Used 2002 Toyota Prius Review

Currently, the 2002 Toyota Prius is the best hybrid on the market, but watch for the upcoming hybrid Civic.

what's new

Initially offered as a single specification with no factory options, Toyota's advanced gasoline/electric hybrid now offers a choice of several new options for 2002. These include a navigation system, cruise control, side airbags and daytime running lights. There are also two new colors: Brilliant Blue and Blue Moon Pearl.

vehicle overview

With fuel prices hovering around $2 a gallon, hybrid vehicles have been getting increased attention from the American public. Hybrid cars combine a gasoline engine with an electric motor. Since hybrids are still fueled by gasoline, they don't have to be plugged in or recharged. The result of hybrid technology is reduced emissions and improved fuel efficiency when compared to a normal gasoline-powered car.

There are currently two available for mass consumption: the Honda Insight and the Toyota Prius. While the Insight gets amazing fuel mileage thanks to its lightweight aluminum body and aerodynamic shape, the Prius trades ultimate fuel economy for increased utility. It holds five passengers and a good bit of cargo, meaning it functions as a useable family car.

Toyota is keen on pointing out that Prius (on sale in Japan since 1997), and not Insight, was the first mass-produced gas/electric hybrid vehicle in the world. The company held off on introducing the model to U.S. customers until it could gauge consumer interest and boost power levels.

An all-aluminum 1.5-liter gasoline engine makes 70 horsepower. Variable valve timing with intelligence (VVT-i) helps maximize engine efficiency while minimizing emissions, and power is put to the ground via a continuously variable transmission driving the front wheels. The electric drive motor is worth another 44 peak horsepower, bringing the maximum potential horsepower output to 114.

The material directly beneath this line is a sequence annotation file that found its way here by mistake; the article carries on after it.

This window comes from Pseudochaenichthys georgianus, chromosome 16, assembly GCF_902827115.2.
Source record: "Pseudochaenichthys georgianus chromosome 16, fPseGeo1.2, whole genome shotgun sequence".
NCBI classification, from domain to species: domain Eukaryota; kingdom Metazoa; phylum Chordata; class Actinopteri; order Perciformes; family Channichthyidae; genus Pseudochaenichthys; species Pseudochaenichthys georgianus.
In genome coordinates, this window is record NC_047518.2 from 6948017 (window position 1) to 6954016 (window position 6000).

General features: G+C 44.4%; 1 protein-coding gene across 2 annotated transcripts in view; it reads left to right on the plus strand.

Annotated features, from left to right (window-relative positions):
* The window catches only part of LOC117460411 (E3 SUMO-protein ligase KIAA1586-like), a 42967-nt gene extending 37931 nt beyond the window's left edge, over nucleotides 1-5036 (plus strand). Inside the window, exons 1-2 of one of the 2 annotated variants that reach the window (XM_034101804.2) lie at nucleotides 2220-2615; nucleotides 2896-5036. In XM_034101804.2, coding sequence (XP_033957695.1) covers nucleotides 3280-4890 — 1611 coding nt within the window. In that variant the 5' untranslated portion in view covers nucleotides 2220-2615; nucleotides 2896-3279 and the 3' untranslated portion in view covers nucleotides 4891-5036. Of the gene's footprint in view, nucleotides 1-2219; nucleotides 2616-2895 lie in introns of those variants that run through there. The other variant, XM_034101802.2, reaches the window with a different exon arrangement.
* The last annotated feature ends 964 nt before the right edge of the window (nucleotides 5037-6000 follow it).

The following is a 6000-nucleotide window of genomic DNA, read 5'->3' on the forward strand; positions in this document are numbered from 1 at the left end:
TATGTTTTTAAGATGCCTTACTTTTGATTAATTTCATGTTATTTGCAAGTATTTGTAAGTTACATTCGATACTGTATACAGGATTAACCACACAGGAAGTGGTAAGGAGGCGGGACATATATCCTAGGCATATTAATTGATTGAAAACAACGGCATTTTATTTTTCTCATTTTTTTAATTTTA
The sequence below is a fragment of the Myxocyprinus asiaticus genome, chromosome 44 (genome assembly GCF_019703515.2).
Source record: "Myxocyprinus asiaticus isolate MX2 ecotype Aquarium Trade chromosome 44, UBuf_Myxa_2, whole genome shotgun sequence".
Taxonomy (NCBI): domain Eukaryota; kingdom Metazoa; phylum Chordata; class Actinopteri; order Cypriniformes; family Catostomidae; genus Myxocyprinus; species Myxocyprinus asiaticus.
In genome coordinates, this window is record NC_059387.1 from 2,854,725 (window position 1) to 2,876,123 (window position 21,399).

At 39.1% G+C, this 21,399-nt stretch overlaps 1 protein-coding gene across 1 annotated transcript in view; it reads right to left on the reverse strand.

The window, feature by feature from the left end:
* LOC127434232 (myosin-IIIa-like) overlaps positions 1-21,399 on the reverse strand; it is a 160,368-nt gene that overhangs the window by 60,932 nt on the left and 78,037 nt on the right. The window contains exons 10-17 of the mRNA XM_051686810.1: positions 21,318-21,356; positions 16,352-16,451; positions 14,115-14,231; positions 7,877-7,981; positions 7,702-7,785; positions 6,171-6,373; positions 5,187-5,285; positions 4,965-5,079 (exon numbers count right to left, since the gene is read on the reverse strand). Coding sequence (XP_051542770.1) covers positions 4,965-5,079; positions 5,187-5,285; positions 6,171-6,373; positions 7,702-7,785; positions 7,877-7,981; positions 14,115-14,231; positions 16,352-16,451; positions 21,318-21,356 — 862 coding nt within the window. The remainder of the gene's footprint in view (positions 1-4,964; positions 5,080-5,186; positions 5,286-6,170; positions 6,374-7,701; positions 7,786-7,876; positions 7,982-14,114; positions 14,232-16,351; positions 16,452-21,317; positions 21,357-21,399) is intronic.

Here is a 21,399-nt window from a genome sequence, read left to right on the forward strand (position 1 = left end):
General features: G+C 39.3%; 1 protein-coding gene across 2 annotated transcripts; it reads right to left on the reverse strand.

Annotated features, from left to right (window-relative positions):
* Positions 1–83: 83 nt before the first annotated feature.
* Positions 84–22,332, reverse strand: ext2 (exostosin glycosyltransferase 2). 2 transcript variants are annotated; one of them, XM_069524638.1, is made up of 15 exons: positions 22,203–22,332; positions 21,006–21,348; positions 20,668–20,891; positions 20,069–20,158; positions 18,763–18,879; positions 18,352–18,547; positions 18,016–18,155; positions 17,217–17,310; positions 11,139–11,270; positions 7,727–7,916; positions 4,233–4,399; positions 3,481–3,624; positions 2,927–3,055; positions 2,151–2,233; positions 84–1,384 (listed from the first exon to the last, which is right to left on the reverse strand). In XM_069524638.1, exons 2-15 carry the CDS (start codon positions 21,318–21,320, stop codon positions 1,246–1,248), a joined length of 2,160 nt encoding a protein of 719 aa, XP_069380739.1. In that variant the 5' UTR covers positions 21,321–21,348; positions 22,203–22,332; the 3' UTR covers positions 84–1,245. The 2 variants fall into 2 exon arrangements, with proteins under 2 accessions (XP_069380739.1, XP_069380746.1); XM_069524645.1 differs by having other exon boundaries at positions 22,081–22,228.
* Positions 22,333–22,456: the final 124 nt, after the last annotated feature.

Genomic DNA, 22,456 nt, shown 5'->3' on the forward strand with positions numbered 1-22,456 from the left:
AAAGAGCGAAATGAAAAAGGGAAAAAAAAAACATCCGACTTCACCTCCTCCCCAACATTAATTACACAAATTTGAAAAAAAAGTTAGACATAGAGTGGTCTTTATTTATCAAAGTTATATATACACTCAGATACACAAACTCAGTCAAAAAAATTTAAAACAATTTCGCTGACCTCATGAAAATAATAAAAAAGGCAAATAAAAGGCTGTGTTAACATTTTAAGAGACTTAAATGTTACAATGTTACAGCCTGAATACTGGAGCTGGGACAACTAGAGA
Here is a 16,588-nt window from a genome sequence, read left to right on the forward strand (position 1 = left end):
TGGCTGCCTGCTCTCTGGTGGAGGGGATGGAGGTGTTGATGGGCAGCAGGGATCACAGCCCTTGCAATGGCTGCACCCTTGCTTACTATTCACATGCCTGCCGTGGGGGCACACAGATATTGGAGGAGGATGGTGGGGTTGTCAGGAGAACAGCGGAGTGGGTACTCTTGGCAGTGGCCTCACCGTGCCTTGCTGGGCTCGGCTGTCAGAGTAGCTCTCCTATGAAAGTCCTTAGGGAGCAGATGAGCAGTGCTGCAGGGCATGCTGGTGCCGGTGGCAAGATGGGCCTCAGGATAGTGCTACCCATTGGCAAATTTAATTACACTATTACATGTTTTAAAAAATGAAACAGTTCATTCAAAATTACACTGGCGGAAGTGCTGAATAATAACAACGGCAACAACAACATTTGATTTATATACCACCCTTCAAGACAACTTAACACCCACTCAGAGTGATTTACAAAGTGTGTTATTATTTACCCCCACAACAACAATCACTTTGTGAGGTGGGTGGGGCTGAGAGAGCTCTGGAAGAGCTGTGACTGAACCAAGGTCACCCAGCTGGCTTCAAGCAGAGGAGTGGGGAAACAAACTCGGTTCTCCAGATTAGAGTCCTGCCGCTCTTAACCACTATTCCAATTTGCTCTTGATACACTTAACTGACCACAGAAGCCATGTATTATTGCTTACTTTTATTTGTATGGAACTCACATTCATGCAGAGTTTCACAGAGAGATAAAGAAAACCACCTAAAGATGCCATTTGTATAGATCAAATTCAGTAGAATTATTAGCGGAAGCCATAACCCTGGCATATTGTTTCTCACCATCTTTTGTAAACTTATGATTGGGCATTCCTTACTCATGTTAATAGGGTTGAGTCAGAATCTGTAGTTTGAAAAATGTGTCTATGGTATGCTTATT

The Prius operates on either electricity or gasoline alone, or a combination of both. Depending on speed and load, the ratio of power provided by each system is constantly adjusted by electronics to keep the vehicle in its most efficient operating mode. Even then, acceleration is slow; 0-to-60 mph takes 12.8 seconds. We're thinking Prius is for use primarily in the city and not for blitzkrieg runs to Vegas.

Driven with care, Prius will achieve 52 mpg in the city and 45 on the highway while meeting squeaky-clean SULEV emissions standards, according to the EPA. With its 11.9-gallon gas tank, the car has a maximum city range of just over 600 miles.

A single model is available, loaded with amenities like air conditioning; remote keyless entry; cassette stereo; power windows, locks and mirrors; height-adjustable front seats; and 14-inch alloy wheels. Gauges and controls are located in the center of the dashboard, including an LCD screen that can be used to monitor fuel mileage in real time. New options are available this year, including a GPS navigation system, cruise control, side airbags and daytime running lights.

Thanks to a tall stance, seating is upright with plenty of head- and foot room. Toyota likes to refer to the Prius as a "real car," implying that Honda's hybrid Insight is not a real car. If the definition of real is capacity for more than two people and 10 cubic feet of stuff, then they're not fibbing.

Whatever the case may be, it is obvious that hybrids are meeting with acceptance in the court of public opinion. Like the Insight, the Prius offers a viable alternative to gasoline powerplants without the limitations posed by electric-only cars like the GM EV1. If your blood runs green and not red, drop by your local Toyota dealer for a test drive.

edmunds expert review process

This review was written by a member of Edmunds' editorial team of expert car reviewers. Our team drives every car you can buy. We put the vehicles through rigorous testing, evaluating how they drive and comparing them in detail to their competitors.

We're also regular people like you, so we pay attention to all the different ways people use their cars every day. We want to know if there's enough room for our families and our weekend gear and whether or not our favorite drink fits in the cupholder. Our editors want to help you make the best decision on a car that fits your life.